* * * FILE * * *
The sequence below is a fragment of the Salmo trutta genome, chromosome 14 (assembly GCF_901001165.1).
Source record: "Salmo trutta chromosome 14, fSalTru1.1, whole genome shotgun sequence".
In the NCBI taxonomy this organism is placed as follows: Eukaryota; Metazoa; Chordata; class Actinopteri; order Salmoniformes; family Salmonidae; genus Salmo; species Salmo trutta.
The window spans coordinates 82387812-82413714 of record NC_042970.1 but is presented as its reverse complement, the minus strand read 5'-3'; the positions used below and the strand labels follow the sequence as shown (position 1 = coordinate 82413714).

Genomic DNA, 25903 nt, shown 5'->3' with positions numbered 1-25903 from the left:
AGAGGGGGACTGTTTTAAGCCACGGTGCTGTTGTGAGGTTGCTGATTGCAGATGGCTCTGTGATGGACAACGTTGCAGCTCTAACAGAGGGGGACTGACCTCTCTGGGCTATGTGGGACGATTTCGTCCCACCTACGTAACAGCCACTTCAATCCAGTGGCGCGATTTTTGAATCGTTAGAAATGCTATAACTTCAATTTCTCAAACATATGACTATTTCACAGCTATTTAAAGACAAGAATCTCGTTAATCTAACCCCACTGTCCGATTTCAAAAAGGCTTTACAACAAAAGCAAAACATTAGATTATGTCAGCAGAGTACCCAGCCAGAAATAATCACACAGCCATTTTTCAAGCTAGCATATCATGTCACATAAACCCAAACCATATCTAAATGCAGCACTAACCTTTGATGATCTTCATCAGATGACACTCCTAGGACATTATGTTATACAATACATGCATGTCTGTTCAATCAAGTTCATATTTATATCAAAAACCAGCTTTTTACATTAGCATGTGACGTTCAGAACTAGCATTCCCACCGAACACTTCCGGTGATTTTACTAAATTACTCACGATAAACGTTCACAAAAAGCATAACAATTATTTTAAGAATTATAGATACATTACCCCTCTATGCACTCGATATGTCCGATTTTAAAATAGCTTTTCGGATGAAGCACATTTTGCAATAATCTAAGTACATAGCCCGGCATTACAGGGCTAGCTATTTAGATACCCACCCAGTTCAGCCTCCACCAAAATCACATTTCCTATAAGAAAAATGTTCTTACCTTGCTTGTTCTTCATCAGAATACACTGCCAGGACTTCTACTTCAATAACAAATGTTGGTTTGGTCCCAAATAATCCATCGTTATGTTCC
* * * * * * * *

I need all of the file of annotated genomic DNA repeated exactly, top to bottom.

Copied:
The sequence below is a fragment of the Salmo trutta genome, chromosome 14 (assembly GCF_901001165.1).
Source record: "Salmo trutta chromosome 14, fSalTru1.1, whole genome shotgun sequence".
In the NCBI taxonomy this organism is placed as follows: Eukaryota; Metazoa; Chordata; class Actinopteri; order Salmoniformes; family Salmonidae; genus Salmo; species Salmo trutta.
The window spans coordinates 82387812-82413714 of record NC_042970.1 but is presented as its reverse complement, the minus strand read 5'-3'; the positions used below and the strand labels follow the sequence as shown (position 1 = coordinate 82413714).

Genomic DNA, 25903 nt, shown 5'->3' with positions numbered 1-25903 from the left:
AGAGGGGGACTGTTTTAAGCCACGGTGCTGTTGTGAGGTTGCTGATTGCAGATGGCTCTGTGATGGACAACGTTGCAGCTCTAACAGAGGGGGACTGACCTCTCTGGGCTATGTGGGACGATTTCGTCCCACCTACGTAACAGCCACTTCAATCCAGTGGCGCGATTTTTGAATCGTTAGAAATGCTATAACTTCAATTTCTCAAACATATGACTATTTCACAGCTATTTAAAGACAAGAATCTCGTTAATCTAACCCCACTGTCCGATTTCAAAAAGGCTTTACAACAAAAGCAAAACATTAGATTATGTCAGCAGAGTACCCAGCCAGAAATAATCACACAGCCATTTTTCAAGCTAGCATATCATGTCACATAAACCCAAACCATATCTAAATGCAGCACTAACCTTTGATGATCTTCATCAGATGACACTCCTAGGACATTATGTTATACAATACATGCATGTCTGTTCAATCAAGTTCATATTTATATCAAAAACCAGCTTTTTACATTAGCATGTGACGTTCAGAACTAGCATTCCCACCGAACACTTCCGGTGATTTTACTAAATTACTCACGATAAACGTTCACAAAAAGCATAACAATTATTTTAAGAATTATAGATACATTACCCCTCTATGCACTCGATATGTCCGATTTTAAAATAGCTTTTCGGATGAAGCACATTTTGCAATAATCTAAGTACATAGCCCGGCATTACAGGGCTAGCTATTTAGATACCCACCCAGTTCAGCCTCCACCAAAATCACATTTCCTATAAGAAAAATGTTCTTACCTTGCTTGTTCTTCATCAGAATACACTGCCAGGACTTCTACTTCAATAACAAATGTTGGTTTGGTCCCAAATAATCCATCGTTATGTTCC